This brings me to 2008! My fifth year racing mountain bikes and my second year as a 'pro'. It has been an exciting mtb season, but yesterday was a special day! Winning the Cascade Chainbreaker just 5 years after doing it as a beginner was a great way to celebrate an anniversary. Emily made me work REALLY hard for the win and it was not by minutes, but only by a few seconds. It was a fun, fast race. A lot has changed in 5 years, except the fact that Oregon has great people and great races! It made me smile to have people cheering for me as I went through the start finish. I've come a long way in 5 years! And this is where I start my thank you speech for the one person I could not have done it without! It is the STUD that got second in the 19-39 expert race, even though he is 42. He is the one that got me started in racing, creating a serious addiction in our household to gear, etc. He is the most supportive, wonderful husband in the world! Tim Butler, YOU ROCK!!! Thanks for letting me live the dream!

Sunday, May 4, 2008

MTB WORLD CUP #3: Madrid, Spain, May 4, 2008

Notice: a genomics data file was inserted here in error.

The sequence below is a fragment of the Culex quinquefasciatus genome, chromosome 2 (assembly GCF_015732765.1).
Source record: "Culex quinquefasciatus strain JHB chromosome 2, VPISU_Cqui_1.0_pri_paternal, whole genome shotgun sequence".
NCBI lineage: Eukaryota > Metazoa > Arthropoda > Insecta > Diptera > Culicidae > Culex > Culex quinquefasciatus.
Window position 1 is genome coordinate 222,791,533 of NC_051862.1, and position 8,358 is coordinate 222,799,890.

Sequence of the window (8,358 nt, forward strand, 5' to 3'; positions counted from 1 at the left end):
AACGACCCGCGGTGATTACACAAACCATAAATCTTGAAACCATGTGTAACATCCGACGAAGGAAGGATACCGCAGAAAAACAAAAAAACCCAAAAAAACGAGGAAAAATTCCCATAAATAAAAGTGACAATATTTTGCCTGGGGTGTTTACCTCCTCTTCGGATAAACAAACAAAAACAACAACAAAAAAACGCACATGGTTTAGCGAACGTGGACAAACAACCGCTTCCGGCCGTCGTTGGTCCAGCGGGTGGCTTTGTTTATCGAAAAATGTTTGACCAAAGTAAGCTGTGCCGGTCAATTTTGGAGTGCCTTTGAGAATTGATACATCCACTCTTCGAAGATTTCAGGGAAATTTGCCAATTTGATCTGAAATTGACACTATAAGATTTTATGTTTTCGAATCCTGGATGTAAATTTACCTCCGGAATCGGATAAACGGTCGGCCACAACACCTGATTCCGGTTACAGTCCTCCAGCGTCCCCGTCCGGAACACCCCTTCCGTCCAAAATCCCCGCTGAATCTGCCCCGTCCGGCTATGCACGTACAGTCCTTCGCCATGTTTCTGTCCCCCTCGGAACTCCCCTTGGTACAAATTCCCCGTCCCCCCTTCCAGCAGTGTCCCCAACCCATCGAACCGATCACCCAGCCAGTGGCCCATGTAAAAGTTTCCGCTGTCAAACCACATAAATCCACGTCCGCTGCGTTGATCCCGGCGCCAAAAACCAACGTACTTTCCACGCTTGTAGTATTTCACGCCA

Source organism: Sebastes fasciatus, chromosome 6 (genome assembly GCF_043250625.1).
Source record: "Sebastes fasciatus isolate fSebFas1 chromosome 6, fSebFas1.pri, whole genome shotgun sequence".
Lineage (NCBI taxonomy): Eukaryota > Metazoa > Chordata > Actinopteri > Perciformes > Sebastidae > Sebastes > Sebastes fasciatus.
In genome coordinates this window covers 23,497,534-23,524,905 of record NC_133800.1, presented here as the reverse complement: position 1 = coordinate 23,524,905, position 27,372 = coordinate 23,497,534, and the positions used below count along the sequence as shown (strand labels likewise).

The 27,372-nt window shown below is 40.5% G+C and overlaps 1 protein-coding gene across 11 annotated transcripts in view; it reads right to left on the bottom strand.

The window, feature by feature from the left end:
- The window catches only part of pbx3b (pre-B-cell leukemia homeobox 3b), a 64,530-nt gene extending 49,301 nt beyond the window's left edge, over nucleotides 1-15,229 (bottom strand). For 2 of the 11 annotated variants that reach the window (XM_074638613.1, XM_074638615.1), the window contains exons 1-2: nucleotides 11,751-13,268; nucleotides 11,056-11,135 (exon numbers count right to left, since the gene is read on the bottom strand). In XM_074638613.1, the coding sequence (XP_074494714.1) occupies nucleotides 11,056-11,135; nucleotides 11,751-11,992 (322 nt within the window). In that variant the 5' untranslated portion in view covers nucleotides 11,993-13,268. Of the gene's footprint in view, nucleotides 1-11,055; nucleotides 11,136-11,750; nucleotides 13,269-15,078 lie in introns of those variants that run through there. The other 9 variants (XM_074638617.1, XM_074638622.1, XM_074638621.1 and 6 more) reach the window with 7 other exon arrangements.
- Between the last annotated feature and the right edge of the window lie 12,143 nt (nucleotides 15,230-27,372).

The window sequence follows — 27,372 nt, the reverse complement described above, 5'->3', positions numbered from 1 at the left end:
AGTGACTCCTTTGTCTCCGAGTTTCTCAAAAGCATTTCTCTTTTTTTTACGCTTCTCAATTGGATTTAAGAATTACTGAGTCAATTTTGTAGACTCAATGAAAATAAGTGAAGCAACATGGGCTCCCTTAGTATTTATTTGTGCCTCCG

My morning at the venue was a bit chaotic. After a few days of asking around and trying to find someone to feed me, it was not looking good. I hadn't heard back from Mitchell on my bargain: I will feed you if you feed me. And being that he was nowhere to be found at the venue that a.m., the panic set in. I had started my warm up when I was kindly reminded I had to go pick up my timing chip (Thank you Wendy). After that, having exhausted all my north american resources, of which I have very few at this level, I was about to cry. It was going to be hot and water was not optional. On suggestion of Dave, I went to ask Michael Broderick and introduce myself, since he was maybe going to be feeding Mary, but he was in the process of recruiting help in the Mavic tent. I smiled, told them I was desperate, and asked kindly if they would mind feeding one more. Luckily they said yes. I could have kissed them both!!! And I don't even run Mavic anymore. They even carried my Reynolds wheels to the pit for me. THANK YOU MAVIC GUYS! They were awesome. But there went the idea of warming up. I weighed my options and figured having a feed was way more important that warming up. Not ideal, but what do you do????